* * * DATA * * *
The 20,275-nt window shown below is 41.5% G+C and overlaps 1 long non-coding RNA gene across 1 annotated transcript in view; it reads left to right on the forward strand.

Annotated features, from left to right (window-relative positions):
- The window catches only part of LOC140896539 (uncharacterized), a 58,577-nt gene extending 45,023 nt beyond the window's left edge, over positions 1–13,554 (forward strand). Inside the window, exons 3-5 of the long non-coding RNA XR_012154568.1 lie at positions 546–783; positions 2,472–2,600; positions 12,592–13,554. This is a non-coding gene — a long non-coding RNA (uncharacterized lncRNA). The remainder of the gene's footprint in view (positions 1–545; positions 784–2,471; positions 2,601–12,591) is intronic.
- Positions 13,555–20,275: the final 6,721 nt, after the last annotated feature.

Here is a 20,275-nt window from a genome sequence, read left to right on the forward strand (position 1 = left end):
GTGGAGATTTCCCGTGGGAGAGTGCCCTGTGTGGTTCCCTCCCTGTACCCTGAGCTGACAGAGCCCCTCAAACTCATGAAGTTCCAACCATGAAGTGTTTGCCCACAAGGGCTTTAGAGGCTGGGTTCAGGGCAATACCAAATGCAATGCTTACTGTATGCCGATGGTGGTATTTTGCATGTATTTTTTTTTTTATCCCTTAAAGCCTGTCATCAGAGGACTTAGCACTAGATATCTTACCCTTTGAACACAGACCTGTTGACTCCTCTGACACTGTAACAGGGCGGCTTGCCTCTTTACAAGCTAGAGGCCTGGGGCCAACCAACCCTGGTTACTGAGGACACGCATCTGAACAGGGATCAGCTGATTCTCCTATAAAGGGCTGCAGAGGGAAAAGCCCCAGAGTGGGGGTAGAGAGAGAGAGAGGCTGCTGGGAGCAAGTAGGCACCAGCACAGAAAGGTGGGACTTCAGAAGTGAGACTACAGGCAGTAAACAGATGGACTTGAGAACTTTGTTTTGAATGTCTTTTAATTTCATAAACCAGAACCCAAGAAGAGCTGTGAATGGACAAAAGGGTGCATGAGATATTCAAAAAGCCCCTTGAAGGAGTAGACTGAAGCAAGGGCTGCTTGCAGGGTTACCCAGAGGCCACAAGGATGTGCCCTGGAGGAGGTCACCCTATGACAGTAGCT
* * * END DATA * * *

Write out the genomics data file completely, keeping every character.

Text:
The 20,275-nt window shown below is 41.5% G+C and overlaps 1 long non-coding RNA gene across 1 annotated transcript in view; it reads left to right on the forward strand.

Annotated features, from left to right (window-relative positions):
- The window catches only part of LOC140896539 (uncharacterized), a 58,577-nt gene extending 45,023 nt beyond the window's left edge, over positions 1–13,554 (forward strand). Inside the window, exons 3-5 of the long non-coding RNA XR_012154568.1 lie at positions 546–783; positions 2,472–2,600; positions 12,592–13,554. This is a non-coding gene — a long non-coding RNA (uncharacterized lncRNA). The remainder of the gene's footprint in view (positions 1–545; positions 784–2,471; positions 2,601–12,591) is intronic.
- Positions 13,555–20,275: the final 6,721 nt, after the last annotated feature.

Here is a 20,275-nt window from a genome sequence, read left to right on the forward strand (position 1 = left end):
GTGGAGATTTCCCGTGGGAGAGTGCCCTGTGTGGTTCCCTCCCTGTACCCTGAGCTGACAGAGCCCCTCAAACTCATGAAGTTCCAACCATGAAGTGTTTGCCCACAAGGGCTTTAGAGGCTGGGTTCAGGGCAATACCAAATGCAATGCTTACTGTATGCCGATGGTGGTATTTTGCATGTATTTTTTTTTTTATCCCTTAAAGCCTGTCATCAGAGGACTTAGCACTAGATATCTTACCCTTTGAACACAGACCTGTTGACTCCTCTGACACTGTAACAGGGCGGCTTGCCTCTTTACAAGCTAGAGGCCTGGGGCCAACCAACCCTGGTTACTGAGGACACGCATCTGAACAGGGATCAGCTGATTCTCCTATAAAGGGCTGCAGAGGGAAAAGCCCCAGAGTGGGGGTAGAGAGAGAGAGAGGCTGCTGGGAGCAAGTAGGCACCAGCACAGAAAGGTGGGACTTCAGAAGTGAGACTACAGGCAGTAAACAGATGGACTTGAGAACTTTGTTTTGAATGTCTTTTAATTTCATAAACCAGAACCCAAGAAGAGCTGTGAATGGACAAAAGGGTGCATGAGATATTCAAAAAGCCCCTTGAAGGAGTAGACTGAAGCAAGGGCTGCTTGCAGGGTTACCCAGAGGCCACAAGGATGTGCCCTGGAGGAGGTCACCCTATGACAGTAGCT